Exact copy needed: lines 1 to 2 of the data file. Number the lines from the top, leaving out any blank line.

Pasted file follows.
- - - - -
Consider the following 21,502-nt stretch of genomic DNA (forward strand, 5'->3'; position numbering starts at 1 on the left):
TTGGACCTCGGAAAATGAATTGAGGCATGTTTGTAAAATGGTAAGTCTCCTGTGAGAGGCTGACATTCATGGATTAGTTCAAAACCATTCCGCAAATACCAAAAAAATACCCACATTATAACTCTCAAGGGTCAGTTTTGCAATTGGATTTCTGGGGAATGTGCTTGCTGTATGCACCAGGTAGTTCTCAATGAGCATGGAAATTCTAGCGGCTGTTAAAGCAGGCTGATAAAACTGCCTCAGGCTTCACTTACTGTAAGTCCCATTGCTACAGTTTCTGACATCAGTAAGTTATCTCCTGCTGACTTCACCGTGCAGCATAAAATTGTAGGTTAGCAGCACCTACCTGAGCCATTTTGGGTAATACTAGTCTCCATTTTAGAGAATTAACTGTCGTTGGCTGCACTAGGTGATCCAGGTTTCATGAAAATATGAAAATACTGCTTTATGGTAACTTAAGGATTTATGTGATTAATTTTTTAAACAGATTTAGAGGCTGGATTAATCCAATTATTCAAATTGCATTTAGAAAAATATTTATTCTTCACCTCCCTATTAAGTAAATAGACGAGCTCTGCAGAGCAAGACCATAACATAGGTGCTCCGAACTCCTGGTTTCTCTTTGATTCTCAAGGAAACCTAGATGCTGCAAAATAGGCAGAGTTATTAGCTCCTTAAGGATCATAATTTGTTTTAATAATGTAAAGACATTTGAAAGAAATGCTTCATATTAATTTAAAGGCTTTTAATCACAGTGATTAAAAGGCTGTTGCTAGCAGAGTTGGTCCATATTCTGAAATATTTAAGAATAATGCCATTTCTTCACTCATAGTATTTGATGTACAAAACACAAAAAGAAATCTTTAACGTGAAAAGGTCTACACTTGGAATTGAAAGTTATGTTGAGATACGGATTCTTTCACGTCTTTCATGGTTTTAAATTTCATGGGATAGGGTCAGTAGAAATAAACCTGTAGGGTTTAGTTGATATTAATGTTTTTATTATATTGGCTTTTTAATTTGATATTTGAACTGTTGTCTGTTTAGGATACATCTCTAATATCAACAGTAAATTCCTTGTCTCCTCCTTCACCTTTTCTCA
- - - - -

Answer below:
Consider the following 21,502-nt stretch of genomic DNA (forward strand, 5'->3'; position numbering starts at 1 on the left):
TTGGACCTCGGAAAATGAATTGAGGCATGTTTGTAAAATGGTAAGTCTCCTGTGAGAGGCTGACATTCATGGATTAGTTCAAAACCATTCCGCAAATACCAAAAAAATACCCACATTATAACTCTCAAGGGTCAGTTTTGCAATTGGATTTCTGGGGAATGTGCTTGCTGTATGCACCAGGTAGTTCTCAATGAGCATGGAAATTCTAGCGGCTGTTAAAGCAGGCTGATAAAACTGCCTCAGGCTTCACTTACTGTAAGTCCCATTGCTACAGTTTCTGACATCAGTAAGTTATCTCCTGCTGACTTCACCGTGCAGCATAAAATTGTAGGTTAGCAGCACCTACCTGAGCCATTTTGGGTAATACTAGTCTCCATTTTAGAGAATTAACTGTCGTTGGCTGCACTAGGTGATCCAGGTTTCATGAAAATATGAAAATACTGCTTTATGGTAACTTAAGGATTTATGTGATTAATTTTTTAAACAGATTTAGAGGCTGGATTAATCCAATTATTCAAATTGCATTTAGAAAAATATTTATTCTTCACCTCCCTATTAAGTAAATAGACGAGCTCTGCAGAGCAAGACCATAACATAGGTGCTCCGAACTCCTGGTTTCTCTTTGATTCTCAAGGAAACCTAGATGCTGCAAAATAGGCAGAGTTATTAGCTCCTTAAGGATCATAATTTGTTTTAATAATGTAAAGACATTTGAAAGAAATGCTTCATATTAATTTAAAGGCTTTTAATCACAGTGATTAAAAGGCTGTTGCTAGCAGAGTTGGTCCATATTCTGAAATATTTAAGAATAATGCCATTTCTTCACTCATAGTATTTGATGTACAAAACACAAAAAGAAATCTTTAACGTGAAAAGGTCTACACTTGGAATTGAAAGTTATGTTGAGATACGGATTCTTTCACGTCTTTCATGGTTTTAAATTTCATGGGATAGGGTCAGTAGAAATAAACCTGTAGGGTTTAGTTGATATTAATGTTTTTATTATATTGGCTTTTTAATTTGATATTTGAACTGTTGTCTGTTTAGGATACATCTCTAATATCAACAGTAAATTCCTTGTCTCCTCCTTCACCTTTTCTCA